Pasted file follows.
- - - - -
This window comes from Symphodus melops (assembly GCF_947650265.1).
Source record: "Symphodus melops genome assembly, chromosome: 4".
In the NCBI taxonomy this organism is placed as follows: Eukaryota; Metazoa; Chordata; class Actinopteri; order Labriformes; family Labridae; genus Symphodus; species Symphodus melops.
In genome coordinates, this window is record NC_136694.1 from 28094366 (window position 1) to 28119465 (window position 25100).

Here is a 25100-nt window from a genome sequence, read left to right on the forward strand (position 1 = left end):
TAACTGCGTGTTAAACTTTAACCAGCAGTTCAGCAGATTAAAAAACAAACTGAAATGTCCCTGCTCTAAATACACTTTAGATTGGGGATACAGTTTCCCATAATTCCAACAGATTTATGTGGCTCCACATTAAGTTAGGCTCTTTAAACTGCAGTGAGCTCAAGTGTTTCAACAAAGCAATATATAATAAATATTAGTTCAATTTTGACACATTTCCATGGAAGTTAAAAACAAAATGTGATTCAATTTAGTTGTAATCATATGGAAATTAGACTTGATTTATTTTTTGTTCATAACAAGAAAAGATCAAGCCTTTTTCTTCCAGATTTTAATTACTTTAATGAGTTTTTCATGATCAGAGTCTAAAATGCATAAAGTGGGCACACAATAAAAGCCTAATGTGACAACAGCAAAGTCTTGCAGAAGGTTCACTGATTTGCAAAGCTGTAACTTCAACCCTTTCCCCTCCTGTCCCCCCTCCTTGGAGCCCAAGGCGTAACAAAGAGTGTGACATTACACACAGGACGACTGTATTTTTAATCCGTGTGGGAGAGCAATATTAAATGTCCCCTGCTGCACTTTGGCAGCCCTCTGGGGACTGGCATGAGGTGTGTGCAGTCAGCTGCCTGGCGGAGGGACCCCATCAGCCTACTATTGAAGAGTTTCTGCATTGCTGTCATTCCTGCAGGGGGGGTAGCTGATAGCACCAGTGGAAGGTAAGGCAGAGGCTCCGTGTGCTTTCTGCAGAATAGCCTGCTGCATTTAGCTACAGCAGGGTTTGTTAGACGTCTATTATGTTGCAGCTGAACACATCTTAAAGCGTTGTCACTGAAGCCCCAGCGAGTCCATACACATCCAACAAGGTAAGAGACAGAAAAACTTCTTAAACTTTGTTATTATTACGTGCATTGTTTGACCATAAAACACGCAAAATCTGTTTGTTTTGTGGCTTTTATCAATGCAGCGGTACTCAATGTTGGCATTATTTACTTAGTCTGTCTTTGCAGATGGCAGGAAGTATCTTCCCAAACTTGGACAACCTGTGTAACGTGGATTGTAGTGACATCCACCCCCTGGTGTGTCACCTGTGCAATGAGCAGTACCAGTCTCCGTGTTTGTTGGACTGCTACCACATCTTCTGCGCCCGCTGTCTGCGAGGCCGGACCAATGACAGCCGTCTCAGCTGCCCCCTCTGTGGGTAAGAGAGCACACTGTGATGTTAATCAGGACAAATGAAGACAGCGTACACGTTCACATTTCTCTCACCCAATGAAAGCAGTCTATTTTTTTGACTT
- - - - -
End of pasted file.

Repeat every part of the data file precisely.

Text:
This window comes from Symphodus melops (assembly GCF_947650265.1).
Source record: "Symphodus melops genome assembly, chromosome: 4".
In the NCBI taxonomy this organism is placed as follows: Eukaryota; Metazoa; Chordata; class Actinopteri; order Labriformes; family Labridae; genus Symphodus; species Symphodus melops.
In genome coordinates, this window is record NC_136694.1 from 28094366 (window position 1) to 28119465 (window position 25100).

Here is a 25100-nt window from a genome sequence, read left to right on the forward strand (position 1 = left end):
TAACTGCGTGTTAAACTTTAACCAGCAGTTCAGCAGATTAAAAAACAAACTGAAATGTCCCTGCTCTAAATACACTTTAGATTGGGGATACAGTTTCCCATAATTCCAACAGATTTATGTGGCTCCACATTAAGTTAGGCTCTTTAAACTGCAGTGAGCTCAAGTGTTTCAACAAAGCAATATATAATAAATATTAGTTCAATTTTGACACATTTCCATGGAAGTTAAAAACAAAATGTGATTCAATTTAGTTGTAATCATATGGAAATTAGACTTGATTTATTTTTTGTTCATAACAAGAAAAGATCAAGCCTTTTTCTTCCAGATTTTAATTACTTTAATGAGTTTTTCATGATCAGAGTCTAAAATGCATAAAGTGGGCACACAATAAAAGCCTAATGTGACAACAGCAAAGTCTTGCAGAAGGTTCACTGATTTGCAAAGCTGTAACTTCAACCCTTTCCCCTCCTGTCCCCCCTCCTTGGAGCCCAAGGCGTAACAAAGAGTGTGACATTACACACAGGACGACTGTATTTTTAATCCGTGTGGGAGAGCAATATTAAATGTCCCCTGCTGCACTTTGGCAGCCCTCTGGGGACTGGCATGAGGTGTGTGCAGTCAGCTGCCTGGCGGAGGGACCCCATCAGCCTACTATTGAAGAGTTTCTGCATTGCTGTCATTCCTGCAGGGGGGGTAGCTGATAGCACCAGTGGAAGGTAAGGCAGAGGCTCCGTGTGCTTTCTGCAGAATAGCCTGCTGCATTTAGCTACAGCAGGGTTTGTTAGACGTCTATTATGTTGCAGCTGAACACATCTTAAAGCGTTGTCACTGAAGCCCCAGCGAGTCCATACACATCCAACAAGGTAAGAGACAGAAAAACTTCTTAAACTTTGTTATTATTACGTGCATTGTTTGACCATAAAACACGCAAAATCTGTTTGTTTTGTGGCTTTTATCAATGCAGCGGTACTCAATGTTGGCATTATTTACTTAGTCTGTCTTTGCAGATGGCAGGAAGTATCTTCCCAAACTTGGACAACCTGTGTAACGTGGATTGTAGTGACATCCACCCCCTGGTGTGTCACCTGTGCAATGAGCAGTACCAGTCTCCGTGTTTGTTGGACTGCTACCACATCTTCTGCGCCCGCTGTCTGCGAGGCCGGACCAATGACAGCCGTCTCAGCTGCCCCCTCTGTGGGTAAGAGAGCACACTGTGATGTTAATCAGGACAAATGAAGACAGCGTACACGTTCACATTTCTCTCACCCAATGAAAGCAGTCTATTTTTTTGACTT